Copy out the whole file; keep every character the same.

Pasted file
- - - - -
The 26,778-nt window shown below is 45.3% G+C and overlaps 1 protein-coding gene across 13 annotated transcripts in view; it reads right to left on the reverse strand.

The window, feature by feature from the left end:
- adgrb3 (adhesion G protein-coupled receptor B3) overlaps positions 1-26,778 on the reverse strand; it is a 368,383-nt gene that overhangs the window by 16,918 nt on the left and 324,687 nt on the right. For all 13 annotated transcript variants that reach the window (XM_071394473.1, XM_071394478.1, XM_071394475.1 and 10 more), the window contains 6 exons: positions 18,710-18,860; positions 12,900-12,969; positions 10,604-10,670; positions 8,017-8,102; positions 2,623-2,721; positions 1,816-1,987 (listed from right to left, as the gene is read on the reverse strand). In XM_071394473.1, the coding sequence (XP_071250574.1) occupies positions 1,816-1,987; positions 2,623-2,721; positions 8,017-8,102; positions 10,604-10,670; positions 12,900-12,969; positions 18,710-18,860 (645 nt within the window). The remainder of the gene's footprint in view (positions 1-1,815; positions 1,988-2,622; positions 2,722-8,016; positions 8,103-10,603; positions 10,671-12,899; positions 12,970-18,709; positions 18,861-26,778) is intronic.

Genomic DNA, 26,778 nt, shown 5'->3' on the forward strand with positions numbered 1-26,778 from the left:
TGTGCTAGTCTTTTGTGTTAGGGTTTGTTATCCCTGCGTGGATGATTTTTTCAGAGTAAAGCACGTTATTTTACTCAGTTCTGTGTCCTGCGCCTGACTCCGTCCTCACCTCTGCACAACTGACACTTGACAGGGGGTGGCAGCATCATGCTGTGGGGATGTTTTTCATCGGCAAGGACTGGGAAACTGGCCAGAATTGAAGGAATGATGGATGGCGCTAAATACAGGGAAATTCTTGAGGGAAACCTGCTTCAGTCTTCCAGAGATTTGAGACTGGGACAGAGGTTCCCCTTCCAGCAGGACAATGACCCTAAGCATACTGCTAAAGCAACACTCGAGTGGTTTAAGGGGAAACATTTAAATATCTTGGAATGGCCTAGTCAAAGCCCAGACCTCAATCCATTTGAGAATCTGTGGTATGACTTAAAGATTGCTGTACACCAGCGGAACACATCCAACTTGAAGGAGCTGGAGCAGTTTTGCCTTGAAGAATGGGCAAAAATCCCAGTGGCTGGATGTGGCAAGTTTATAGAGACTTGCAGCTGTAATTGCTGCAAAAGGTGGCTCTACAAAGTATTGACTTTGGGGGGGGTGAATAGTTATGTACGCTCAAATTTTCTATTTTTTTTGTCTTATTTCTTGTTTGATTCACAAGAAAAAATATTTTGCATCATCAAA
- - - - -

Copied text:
The 26,778-nt window shown below is 45.3% G+C and overlaps 1 protein-coding gene across 13 annotated transcripts in view; it reads right to left on the reverse strand.

The window, feature by feature from the left end:
- adgrb3 (adhesion G protein-coupled receptor B3) overlaps positions 1-26,778 on the reverse strand; it is a 368,383-nt gene that overhangs the window by 16,918 nt on the left and 324,687 nt on the right. For all 13 annotated transcript variants that reach the window (XM_071394473.1, XM_071394478.1, XM_071394475.1 and 10 more), the window contains 6 exons: positions 18,710-18,860; positions 12,900-12,969; positions 10,604-10,670; positions 8,017-8,102; positions 2,623-2,721; positions 1,816-1,987 (listed from right to left, as the gene is read on the reverse strand). In XM_071394473.1, the coding sequence (XP_071250574.1) occupies positions 1,816-1,987; positions 2,623-2,721; positions 8,017-8,102; positions 10,604-10,670; positions 12,900-12,969; positions 18,710-18,860 (645 nt within the window). The remainder of the gene's footprint in view (positions 1-1,815; positions 1,988-2,622; positions 2,722-8,016; positions 8,103-10,603; positions 10,671-12,899; positions 12,970-18,709; positions 18,861-26,778) is intronic.

Genomic DNA, 26,778 nt, shown 5'->3' on the forward strand with positions numbered 1-26,778 from the left:
TGTGCTAGTCTTTTGTGTTAGGGTTTGTTATCCCTGCGTGGATGATTTTTTCAGAGTAAAGCACGTTATTTTACTCAGTTCTGTGTCCTGCGCCTGACTCCGTCCTCACCTCTGCACAACTGACACTTGACAGGGGGTGGCAGCATCATGCTGTGGGGATGTTTTTCATCGGCAAGGACTGGGAAACTGGCCAGAATTGAAGGAATGATGGATGGCGCTAAATACAGGGAAATTCTTGAGGGAAACCTGCTTCAGTCTTCCAGAGATTTGAGACTGGGACAGAGGTTCCCCTTCCAGCAGGACAATGACCCTAAGCATACTGCTAAAGCAACACTCGAGTGGTTTAAGGGGAAACATTTAAATATCTTGGAATGGCCTAGTCAAAGCCCAGACCTCAATCCATTTGAGAATCTGTGGTATGACTTAAAGATTGCTGTACACCAGCGGAACACATCCAACTTGAAGGAGCTGGAGCAGTTTTGCCTTGAAGAATGGGCAAAAATCCCAGTGGCTGGATGTGGCAAGTTTATAGAGACTTGCAGCTGTAATTGCTGCAAAAGGTGGCTCTACAAAGTATTGACTTTGGGGGGGGTGAATAGTTATGTACGCTCAAATTTTCTATTTTTTTTGTCTTATTTCTTGTTTGATTCACAAGAAAAAATATTTTGCATCATCAAA